Mauss’s theory of Gift is really a theory of social solidarity as such, in the sense; of the underlying ‘glue’ which holds social groups together. For Mauss this is in networks of mutuality and reciprocity which both precede and exceed formal contract and the formalist analysis of utilitarians, neo-classicals, etc. (this doesn’t make the Gift pure or ‘pristine’; the Gift obviously has a darker side which he highlights, but for Mauss such relational patterns are reasonably basic to the way humans behave and to the way social groups are held together). His underlying point, politically, was to challenge the utilitarian/formalist consensus on the nature of exchange in modern economies, and to appeal to a notion of human sociality which is not reducible to merely individual/atomistic elements. These days, the Right (and here we can obviously include the likes of Blair/Clinton etc.) tends to advocate and seek to advance (explicitly or implicitly) the formalist view, making more and more spheres of life subject to the laws of formal commodity/contractual exchange (the market). Often those on the Radical Left, however, in seeing this and rightly opposing it, simply assume the formalist analysis of contractual exchange. What Mauss was doing was saying there’s actually more going in even the most ‘capitalist’ forms of exchange than the formalists admit. This is why he says that ‘homo economicus still lies ahead of us’, and that ‘commodities still have a soul’. This is why he is often now bundled up with people like Karl Polanyi as a figure pursuing a kind of 3rd way (see Hann & Hart’s ‘Economic Anthropology’, for instance). I’m familiar enough with your own work, Adam, that you don’t like 3rd ways, but it’s basically what Mauss’s analysis of Gift leads to, because it problematises the analysis of the market offered by both pro-market Right and anti-market Left. What the Maussian line leads to is a less visceral rejection of market transactions/commodity exchange (compared to those on the Left), but also a political agenda which would seek to strengthen the social/Gift/non-contractual dimension present implicitly within a market society (against the Right). Someone like Geoffrey Hodgson, an institutionalist economist, has precisely advanced this kind of argument in reasonably technical and interesting ways quite recently. And in different ways so has the anthropologist Stephen Gudeman. And I’m sure many others (including members of MAUSS).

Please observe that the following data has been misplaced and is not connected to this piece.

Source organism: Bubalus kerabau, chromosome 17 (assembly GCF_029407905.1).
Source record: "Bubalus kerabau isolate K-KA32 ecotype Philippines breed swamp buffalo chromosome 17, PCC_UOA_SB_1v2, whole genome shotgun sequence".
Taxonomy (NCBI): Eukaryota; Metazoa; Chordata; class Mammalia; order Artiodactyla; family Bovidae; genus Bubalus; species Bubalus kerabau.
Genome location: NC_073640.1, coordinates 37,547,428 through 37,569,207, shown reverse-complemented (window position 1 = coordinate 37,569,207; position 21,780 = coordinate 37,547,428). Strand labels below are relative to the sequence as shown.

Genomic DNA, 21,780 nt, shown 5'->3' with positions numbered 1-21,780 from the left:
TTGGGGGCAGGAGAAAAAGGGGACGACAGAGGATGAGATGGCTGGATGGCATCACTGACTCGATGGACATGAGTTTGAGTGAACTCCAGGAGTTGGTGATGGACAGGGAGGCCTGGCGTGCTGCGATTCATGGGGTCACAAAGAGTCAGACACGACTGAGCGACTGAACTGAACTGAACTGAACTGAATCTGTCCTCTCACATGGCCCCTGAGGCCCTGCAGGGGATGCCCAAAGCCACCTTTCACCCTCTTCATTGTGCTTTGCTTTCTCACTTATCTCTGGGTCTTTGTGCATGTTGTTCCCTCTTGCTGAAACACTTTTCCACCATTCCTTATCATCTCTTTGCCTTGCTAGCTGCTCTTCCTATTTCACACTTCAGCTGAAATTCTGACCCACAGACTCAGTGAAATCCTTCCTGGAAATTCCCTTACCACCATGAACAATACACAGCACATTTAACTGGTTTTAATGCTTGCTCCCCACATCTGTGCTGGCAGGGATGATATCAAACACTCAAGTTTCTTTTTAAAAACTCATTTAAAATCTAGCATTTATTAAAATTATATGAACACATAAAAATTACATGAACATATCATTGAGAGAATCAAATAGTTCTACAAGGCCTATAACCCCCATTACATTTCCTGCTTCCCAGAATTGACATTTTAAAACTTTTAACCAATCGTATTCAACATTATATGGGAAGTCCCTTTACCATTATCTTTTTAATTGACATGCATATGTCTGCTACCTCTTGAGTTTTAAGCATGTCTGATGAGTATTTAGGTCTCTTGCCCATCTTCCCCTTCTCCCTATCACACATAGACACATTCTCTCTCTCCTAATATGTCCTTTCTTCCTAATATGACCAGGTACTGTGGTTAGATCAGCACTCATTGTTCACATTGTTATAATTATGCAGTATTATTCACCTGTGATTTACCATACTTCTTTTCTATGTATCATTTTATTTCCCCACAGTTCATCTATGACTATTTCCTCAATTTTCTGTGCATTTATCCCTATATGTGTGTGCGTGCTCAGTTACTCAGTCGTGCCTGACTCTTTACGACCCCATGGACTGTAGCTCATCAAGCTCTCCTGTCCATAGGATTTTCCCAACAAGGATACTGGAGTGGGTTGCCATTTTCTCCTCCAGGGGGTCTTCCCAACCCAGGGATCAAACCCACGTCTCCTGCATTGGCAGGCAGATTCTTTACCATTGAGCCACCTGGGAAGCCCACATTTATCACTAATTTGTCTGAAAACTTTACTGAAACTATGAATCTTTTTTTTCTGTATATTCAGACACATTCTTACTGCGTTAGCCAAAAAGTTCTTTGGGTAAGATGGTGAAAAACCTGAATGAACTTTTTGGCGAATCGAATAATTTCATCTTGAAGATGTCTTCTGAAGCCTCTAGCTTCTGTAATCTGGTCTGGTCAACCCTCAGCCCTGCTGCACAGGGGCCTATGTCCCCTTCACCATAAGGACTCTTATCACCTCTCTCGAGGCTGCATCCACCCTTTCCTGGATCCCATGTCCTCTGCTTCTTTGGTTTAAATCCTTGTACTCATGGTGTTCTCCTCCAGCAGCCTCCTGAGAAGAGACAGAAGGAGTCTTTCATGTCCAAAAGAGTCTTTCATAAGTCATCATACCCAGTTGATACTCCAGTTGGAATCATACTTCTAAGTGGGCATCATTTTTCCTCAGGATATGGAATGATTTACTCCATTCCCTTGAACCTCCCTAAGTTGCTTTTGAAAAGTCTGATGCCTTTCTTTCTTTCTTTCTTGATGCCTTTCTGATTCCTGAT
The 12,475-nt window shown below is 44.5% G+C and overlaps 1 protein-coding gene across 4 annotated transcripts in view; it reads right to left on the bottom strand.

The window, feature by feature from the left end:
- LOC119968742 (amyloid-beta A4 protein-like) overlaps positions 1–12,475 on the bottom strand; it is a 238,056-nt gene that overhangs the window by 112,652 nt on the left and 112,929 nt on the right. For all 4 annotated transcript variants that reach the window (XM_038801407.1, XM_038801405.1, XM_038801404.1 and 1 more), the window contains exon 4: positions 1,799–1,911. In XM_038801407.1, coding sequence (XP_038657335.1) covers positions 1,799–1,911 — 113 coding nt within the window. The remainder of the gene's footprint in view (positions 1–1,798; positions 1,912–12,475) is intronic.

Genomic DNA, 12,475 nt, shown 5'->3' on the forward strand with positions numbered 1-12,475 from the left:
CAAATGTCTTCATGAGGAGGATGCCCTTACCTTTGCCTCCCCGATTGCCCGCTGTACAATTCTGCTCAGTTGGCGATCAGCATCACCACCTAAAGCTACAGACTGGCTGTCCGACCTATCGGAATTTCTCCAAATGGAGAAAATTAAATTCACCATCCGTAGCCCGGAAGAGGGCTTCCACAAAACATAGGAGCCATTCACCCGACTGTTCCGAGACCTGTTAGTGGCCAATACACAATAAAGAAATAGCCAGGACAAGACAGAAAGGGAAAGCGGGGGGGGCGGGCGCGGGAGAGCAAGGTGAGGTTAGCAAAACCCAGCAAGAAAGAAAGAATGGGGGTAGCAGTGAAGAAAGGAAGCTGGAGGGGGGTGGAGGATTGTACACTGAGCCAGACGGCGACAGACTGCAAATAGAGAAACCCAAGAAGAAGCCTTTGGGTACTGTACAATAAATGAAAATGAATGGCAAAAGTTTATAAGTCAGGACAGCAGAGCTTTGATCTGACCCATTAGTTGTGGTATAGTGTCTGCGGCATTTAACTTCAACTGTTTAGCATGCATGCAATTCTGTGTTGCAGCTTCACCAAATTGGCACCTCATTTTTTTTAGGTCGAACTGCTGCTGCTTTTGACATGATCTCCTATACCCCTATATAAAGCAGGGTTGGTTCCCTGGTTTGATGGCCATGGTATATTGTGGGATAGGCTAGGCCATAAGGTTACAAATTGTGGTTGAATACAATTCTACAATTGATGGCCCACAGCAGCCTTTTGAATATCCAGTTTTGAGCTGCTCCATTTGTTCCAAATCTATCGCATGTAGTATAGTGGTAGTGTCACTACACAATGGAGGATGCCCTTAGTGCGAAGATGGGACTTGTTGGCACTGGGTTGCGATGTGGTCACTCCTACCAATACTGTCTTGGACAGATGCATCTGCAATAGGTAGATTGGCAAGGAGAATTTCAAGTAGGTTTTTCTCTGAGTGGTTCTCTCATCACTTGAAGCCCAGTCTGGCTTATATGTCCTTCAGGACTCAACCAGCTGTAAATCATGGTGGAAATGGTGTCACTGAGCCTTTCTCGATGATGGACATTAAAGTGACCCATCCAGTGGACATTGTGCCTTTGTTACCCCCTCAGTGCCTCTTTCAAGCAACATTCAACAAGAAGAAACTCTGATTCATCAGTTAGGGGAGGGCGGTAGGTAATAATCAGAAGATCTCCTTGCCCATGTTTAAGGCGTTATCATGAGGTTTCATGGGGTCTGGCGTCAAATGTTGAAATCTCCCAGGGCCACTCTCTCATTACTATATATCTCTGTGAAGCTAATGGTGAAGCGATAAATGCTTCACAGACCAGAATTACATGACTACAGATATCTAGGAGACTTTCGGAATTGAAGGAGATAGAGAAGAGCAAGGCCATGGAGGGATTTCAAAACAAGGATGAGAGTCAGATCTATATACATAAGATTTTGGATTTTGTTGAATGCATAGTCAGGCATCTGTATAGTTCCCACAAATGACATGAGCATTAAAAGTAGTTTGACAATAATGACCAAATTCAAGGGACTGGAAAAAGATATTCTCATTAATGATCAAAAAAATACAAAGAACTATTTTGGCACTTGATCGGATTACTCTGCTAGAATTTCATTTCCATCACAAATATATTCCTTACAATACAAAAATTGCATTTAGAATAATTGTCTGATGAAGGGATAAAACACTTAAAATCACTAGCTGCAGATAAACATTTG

With regard to your post (and I’m aware I’ve rambled somewhat here), the point is (1) Gift-based obligation and contractual debt obligation can be distinguished on one level of analysis, against what you suggested at the top of your piece; but (2) there is nonetheless certainly a relation between the two on a deeper level. However this is only a problem if debt or reciprocal obligation is seen as basically de-humanizing as such (as you *seem* to indicate or imply by suggesting it automatically slides towards financialization), something which is only the case of you advocate or assume a formalist view. Politically, re-invigorating the Gift element in the modern economy would, if one wants to put it this way, ‘re-humanize’ it not by trying to remove the debt/obligation element (which would be the kind of pious Christian line re. Gift, akin to Nygren’s analysis of agape, that you rightly criticise as misguided) but by re-emphasising sociality and solidarity and seeking to strengthen it, over against that which is merely utilitarian and therefore deeply reductive of the way humans behave (according to Mauss’s analysis). In terms of financialization, this would be the opposite of that because financialization is precisely a way of proceeding which undermines the personal and the social, and is on the surface ‘purely’ formal/contractual.
My criticism of your post, in short, is that you’ve somewhat misrepresented the nature of the Gift = humanization argument. But sorry if none of this makes sense or if it seems irrelevant.
All I know is that when I receive a gift (if even in the form of a note of encouragement) my anxiety rises. I found the episode of the Big Bang Theory when Sheldon gets a gift from Penny hilariously appropriate to this conversation. Anyway, good post.
Perhaps I’m off here, but from my understanding of cultural anthropology, the worst possible thing one can do in gift economies is reciprocate a gift of equivalent value. This is precisely because it stops the accumulation of debts which generate ‘friendship’ or ‘familiarity’. If that’s the case (I can try to pull out references from the deep recesses of my mind), it seems that a gift economy is much worse than a debt economy if only because it’s the debt economy plus an imperative to feel good about it.
Comments are closed.